New Superintendent's E-Journal

April 2014

In this issue:

Make Yourself at Home: Educators Helping Homeless Students
By Carol Parker, Dianne Reed, Jacqueline Smith, and Bernnell Peltier-Glaze
The U.S. Education Department reported that, for the first time, the number of homeless students in America topped one million by the end of the school year, 2010-2011. The government report said 1,065,794 homeless kids were enrolled in schools in the school year, 2010-2011, an increase of 13 percent from the previous year and 57 percent since the start.

Seeing the Forest Through the Trees
By Patrick Murphy
Not too long ago, I sat in the back of an auditorium filled with educators attending a literacy workshop. Projected on a large screen, was a passage from a high school science text. The presenter switched on a recording of a ninth grader reading the passage aloud. The student struggled through the paragraph, halting to sound out such common words as “information,” “comparison” and “chemical.” It was painful to hear.

Technology-rich Classrooms: How Districts Can Infuse Laptops into Classrooms in a Cost-effective Manner
By Mike Keppler, Spencer Weiler, and Dan Maas
Technology’s potential in revolutionizing instruction and learning has long been extolled, but many proponents have failed to realize the fiscal limitations associated with traditional one-to-one laptop infusion programs. Littleton Public Schools (LPS), in Littleton, Colorado, recently unveiled an alternative approach to purchasing every student a laptop and this program, called Inspired Writing, is generating noticeable increases in student achievement and positive impacts on classroom instruction.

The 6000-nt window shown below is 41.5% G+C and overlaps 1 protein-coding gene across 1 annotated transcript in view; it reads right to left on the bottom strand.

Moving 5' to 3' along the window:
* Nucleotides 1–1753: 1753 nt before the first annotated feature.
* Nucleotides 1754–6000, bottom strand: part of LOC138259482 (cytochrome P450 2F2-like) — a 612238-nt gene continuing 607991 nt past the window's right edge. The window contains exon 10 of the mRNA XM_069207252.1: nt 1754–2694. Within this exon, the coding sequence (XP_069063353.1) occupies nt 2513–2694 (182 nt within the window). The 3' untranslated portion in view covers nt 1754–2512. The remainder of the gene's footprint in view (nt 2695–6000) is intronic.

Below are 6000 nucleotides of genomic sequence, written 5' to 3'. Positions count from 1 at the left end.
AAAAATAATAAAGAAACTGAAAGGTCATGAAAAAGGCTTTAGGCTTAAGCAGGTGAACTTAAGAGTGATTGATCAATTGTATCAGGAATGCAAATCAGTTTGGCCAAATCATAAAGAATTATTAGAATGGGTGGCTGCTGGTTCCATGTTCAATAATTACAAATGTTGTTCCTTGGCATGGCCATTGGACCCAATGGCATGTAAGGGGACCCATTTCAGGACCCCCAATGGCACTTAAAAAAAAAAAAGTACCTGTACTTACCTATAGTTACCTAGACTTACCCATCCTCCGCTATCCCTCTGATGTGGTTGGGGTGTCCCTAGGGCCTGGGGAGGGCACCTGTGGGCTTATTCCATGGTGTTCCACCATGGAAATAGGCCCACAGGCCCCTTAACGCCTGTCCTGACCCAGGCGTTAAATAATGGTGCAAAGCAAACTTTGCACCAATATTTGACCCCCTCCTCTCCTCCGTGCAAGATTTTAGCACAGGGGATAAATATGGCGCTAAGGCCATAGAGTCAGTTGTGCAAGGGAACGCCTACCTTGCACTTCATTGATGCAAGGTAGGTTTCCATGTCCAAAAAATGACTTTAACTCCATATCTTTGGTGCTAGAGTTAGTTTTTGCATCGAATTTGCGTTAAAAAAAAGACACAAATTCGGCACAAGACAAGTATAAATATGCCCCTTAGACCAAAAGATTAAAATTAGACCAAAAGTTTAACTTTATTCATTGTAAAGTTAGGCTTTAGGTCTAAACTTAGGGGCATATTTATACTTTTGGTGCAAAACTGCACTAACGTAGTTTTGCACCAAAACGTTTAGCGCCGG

The Superintendent and School Board Attorney: Selecting, Contracting and Working
By Kenneth Murray and Barbara Murray
While some larger school districts employ legal counsel in-house, most school districts in the United States contract with an outside private-practice attorney on a retainer basis. Unless a school district superintendent remains in the position for several years it is unlikely he or she will be involved in selecting a new school board attorney, sometimes known as the school district general counsel. Once an attorney is appointed to the post they will strive to remain for as long as possible because it is a good job as legal work goes. The work generally is not demanding and they are free to take on other clients but, more importantly, school districts pay their bills – not a small consideration for private-practice lawyers.

With questions contact Bob McCord, editor.